America's ancient cave art: Mysterious drawings, thousands of years old, offer a glimpse of lost Native American cultures and…

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March 21 2011 6:57 AM

America's Ancient Cave Art

Deep in the Cumberland Plateau, mysterious drawings, thousands of years old, offer a glimpse of lost Native American cultures and traditions.

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Since I stopped following Simek and the CART crew, they've found several more sites on or next to the Plateau that seem to contain imagery from this previously unknown tradition. Some of them are even further out, stylistically. One is full of those little naturalistic birds, hundreds of petroglyphs, turkey­cocks flying everywhere. In another cave they found, carved into a ceiling, a human-like figure. His torso is a bent rectangle with Xs inside. His arms are scarecrowy and come off at ninety­-degree angles. He has a round head with rabbit ears sticking out of it. His feet have long flowy toes, vaguely reminiscent of the paddle hands back at Twelfth Unnamed.

The sun is coming out of his belly. "That's the most succinct way to say it," Jan told me. "The sun is coming out of his belly."

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One night on the phone he said they'd found a site—it was just outside Knoxville, not far from his house—with a hunting scene in it, a charcoal dark-­zone pictograph of a man hunting a deer. They extracted a microflake of carbon. The date came back: six thousand years old. They didn't believe it. Sometimes the organic material left over in the limestone, the proof of its biological origins (limestone is essentially prehistoric shell), will leach out and contaminate the samples. They tested the stone. No such material.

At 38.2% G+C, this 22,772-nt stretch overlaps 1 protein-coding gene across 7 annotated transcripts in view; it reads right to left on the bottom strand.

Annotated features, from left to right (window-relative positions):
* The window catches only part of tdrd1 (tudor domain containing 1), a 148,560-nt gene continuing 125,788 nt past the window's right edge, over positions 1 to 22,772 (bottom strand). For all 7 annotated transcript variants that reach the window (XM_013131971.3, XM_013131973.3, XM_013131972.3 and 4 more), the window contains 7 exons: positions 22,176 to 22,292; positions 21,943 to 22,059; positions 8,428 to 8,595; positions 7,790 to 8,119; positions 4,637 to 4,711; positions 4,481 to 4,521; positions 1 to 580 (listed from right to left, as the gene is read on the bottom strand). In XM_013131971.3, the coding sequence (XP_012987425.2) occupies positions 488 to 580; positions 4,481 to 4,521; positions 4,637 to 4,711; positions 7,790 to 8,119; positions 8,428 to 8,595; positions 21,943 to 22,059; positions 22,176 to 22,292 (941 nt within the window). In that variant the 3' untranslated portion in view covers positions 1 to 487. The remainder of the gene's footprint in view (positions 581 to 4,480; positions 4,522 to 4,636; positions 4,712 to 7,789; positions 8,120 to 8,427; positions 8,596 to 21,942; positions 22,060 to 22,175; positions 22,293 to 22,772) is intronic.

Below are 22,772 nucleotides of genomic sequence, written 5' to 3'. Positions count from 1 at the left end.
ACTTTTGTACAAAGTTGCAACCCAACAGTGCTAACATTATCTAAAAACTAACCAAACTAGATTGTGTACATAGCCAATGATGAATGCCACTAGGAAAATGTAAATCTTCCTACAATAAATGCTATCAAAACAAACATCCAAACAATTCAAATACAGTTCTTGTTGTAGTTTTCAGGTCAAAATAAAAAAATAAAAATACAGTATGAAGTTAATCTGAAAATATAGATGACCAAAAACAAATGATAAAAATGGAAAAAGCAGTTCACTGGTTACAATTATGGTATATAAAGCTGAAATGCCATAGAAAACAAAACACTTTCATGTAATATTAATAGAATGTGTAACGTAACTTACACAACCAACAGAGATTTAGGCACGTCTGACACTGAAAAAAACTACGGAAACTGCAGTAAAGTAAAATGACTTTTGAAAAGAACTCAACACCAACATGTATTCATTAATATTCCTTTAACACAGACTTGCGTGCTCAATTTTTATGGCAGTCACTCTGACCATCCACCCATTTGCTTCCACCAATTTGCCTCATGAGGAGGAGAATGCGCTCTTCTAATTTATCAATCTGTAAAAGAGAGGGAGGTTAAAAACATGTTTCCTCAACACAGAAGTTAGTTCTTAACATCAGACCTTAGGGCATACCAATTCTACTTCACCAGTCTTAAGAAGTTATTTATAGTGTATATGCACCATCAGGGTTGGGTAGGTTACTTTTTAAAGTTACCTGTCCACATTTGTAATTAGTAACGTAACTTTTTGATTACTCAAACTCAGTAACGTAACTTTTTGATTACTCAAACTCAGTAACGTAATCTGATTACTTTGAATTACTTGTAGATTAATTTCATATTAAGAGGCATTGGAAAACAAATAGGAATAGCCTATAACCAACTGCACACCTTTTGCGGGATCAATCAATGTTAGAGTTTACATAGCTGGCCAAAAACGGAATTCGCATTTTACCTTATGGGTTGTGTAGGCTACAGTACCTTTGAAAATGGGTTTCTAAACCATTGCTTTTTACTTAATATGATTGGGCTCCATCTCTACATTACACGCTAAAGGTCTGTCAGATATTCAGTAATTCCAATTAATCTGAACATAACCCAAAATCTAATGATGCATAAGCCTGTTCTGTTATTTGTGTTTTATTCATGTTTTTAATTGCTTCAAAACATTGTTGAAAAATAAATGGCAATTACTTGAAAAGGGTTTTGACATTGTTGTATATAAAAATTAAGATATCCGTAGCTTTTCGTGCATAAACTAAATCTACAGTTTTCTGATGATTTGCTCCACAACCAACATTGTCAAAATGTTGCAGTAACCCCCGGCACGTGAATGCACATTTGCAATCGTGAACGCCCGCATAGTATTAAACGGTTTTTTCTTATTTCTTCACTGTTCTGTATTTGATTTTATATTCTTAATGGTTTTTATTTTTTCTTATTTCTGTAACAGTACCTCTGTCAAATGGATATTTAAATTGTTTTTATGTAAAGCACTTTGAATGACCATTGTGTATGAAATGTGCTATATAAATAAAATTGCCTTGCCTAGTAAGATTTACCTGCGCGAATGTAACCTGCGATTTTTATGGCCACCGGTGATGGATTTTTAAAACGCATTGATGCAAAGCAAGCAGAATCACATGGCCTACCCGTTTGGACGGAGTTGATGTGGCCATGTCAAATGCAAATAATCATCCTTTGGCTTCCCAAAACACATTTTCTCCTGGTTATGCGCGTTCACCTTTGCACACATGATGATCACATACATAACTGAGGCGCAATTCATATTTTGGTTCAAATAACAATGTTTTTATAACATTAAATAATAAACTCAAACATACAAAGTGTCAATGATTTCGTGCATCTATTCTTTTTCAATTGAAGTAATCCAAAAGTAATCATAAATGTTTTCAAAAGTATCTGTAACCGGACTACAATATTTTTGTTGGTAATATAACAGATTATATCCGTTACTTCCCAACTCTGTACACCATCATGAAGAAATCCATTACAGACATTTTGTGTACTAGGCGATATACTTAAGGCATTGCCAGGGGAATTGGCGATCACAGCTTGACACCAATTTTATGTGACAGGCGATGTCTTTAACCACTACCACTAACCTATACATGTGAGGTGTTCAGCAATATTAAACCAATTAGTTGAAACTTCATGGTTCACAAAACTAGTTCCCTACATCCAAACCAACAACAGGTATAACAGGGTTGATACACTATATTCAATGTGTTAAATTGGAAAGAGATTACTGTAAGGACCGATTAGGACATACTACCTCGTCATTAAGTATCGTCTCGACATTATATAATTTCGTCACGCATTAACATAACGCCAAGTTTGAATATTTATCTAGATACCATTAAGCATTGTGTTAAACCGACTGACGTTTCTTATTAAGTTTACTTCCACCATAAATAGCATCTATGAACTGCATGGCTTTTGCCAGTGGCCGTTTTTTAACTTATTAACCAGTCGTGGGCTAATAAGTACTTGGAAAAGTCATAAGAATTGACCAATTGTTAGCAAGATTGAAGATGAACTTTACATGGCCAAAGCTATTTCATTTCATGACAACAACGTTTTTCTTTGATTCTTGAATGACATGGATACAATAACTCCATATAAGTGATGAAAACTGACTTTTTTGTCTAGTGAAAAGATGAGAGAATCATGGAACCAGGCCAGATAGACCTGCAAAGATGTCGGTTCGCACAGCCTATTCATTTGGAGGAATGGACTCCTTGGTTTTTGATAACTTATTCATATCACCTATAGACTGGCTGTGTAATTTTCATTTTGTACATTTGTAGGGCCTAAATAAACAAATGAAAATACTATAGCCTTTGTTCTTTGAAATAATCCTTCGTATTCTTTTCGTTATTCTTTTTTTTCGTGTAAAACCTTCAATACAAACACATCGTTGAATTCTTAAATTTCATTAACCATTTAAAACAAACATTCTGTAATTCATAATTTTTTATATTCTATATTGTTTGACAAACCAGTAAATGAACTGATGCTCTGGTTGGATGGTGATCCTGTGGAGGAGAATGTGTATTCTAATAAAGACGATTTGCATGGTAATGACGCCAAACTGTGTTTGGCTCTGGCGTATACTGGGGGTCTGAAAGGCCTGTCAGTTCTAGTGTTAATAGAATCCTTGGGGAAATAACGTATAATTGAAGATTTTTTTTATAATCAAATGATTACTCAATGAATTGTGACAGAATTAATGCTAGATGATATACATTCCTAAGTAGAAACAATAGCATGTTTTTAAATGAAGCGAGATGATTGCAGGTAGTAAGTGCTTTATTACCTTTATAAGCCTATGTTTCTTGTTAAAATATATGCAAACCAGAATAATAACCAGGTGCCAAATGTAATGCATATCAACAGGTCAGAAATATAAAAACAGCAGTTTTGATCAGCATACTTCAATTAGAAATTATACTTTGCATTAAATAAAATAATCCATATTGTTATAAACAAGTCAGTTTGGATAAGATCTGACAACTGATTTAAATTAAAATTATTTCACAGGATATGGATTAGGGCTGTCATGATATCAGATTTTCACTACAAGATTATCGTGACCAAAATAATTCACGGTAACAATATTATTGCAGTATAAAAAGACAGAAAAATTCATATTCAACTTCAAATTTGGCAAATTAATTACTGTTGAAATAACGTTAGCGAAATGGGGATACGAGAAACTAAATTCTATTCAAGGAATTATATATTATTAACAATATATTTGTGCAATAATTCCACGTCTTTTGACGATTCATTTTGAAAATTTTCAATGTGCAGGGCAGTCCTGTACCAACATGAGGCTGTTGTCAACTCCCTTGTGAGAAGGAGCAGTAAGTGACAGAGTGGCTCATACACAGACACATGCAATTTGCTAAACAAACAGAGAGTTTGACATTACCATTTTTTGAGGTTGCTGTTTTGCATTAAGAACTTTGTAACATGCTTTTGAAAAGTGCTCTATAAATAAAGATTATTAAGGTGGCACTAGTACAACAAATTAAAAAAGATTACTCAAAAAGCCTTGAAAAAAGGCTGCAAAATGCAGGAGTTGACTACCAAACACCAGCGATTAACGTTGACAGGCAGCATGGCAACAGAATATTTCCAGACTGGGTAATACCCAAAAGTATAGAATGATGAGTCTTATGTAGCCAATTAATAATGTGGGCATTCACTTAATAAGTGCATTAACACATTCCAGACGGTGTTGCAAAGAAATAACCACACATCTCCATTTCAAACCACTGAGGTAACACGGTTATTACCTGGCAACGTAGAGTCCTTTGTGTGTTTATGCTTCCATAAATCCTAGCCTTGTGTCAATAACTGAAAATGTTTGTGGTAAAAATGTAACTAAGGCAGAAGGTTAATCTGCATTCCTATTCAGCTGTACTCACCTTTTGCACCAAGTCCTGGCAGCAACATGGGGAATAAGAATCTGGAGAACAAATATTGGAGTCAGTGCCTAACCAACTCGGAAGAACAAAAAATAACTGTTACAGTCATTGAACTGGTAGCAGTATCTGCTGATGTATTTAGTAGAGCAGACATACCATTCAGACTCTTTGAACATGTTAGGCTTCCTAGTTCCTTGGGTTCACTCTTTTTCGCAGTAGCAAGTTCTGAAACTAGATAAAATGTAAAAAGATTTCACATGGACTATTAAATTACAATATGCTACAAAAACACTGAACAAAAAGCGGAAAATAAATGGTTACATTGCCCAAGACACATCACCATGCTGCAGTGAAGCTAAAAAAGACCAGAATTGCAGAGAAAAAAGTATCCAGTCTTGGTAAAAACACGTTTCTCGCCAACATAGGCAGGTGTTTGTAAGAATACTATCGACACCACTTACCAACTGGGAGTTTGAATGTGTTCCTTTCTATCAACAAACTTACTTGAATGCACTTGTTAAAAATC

The weapon the man in the picture is holding may be a spear. But when you throw a spear, you keep your nonthrowing arm in the air. This person has his off­-arm down at his side. That's what you do when you throw an atlatl, the spear­flinging weapon that preceded the bow and arrow.

There survive, as far as I can determine, no other images of people using atlatls, anywhere in the world, New or Old. This would be the only one. A weapon that kept our species in meat for thirty thousand years and has something to do with our dominance on the planet. The hunter who holds it is just releasing the missile from its shaft.

Two thousand years ago a Woodland explorer, a contemporary of the artists who made those intricate panels of birds, might have passed this little picture—farther from his own time even than he is from ours—and wondered who made it, or what it meant.

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John Jeremiah Sullivan is the Paris Review's Southern editor.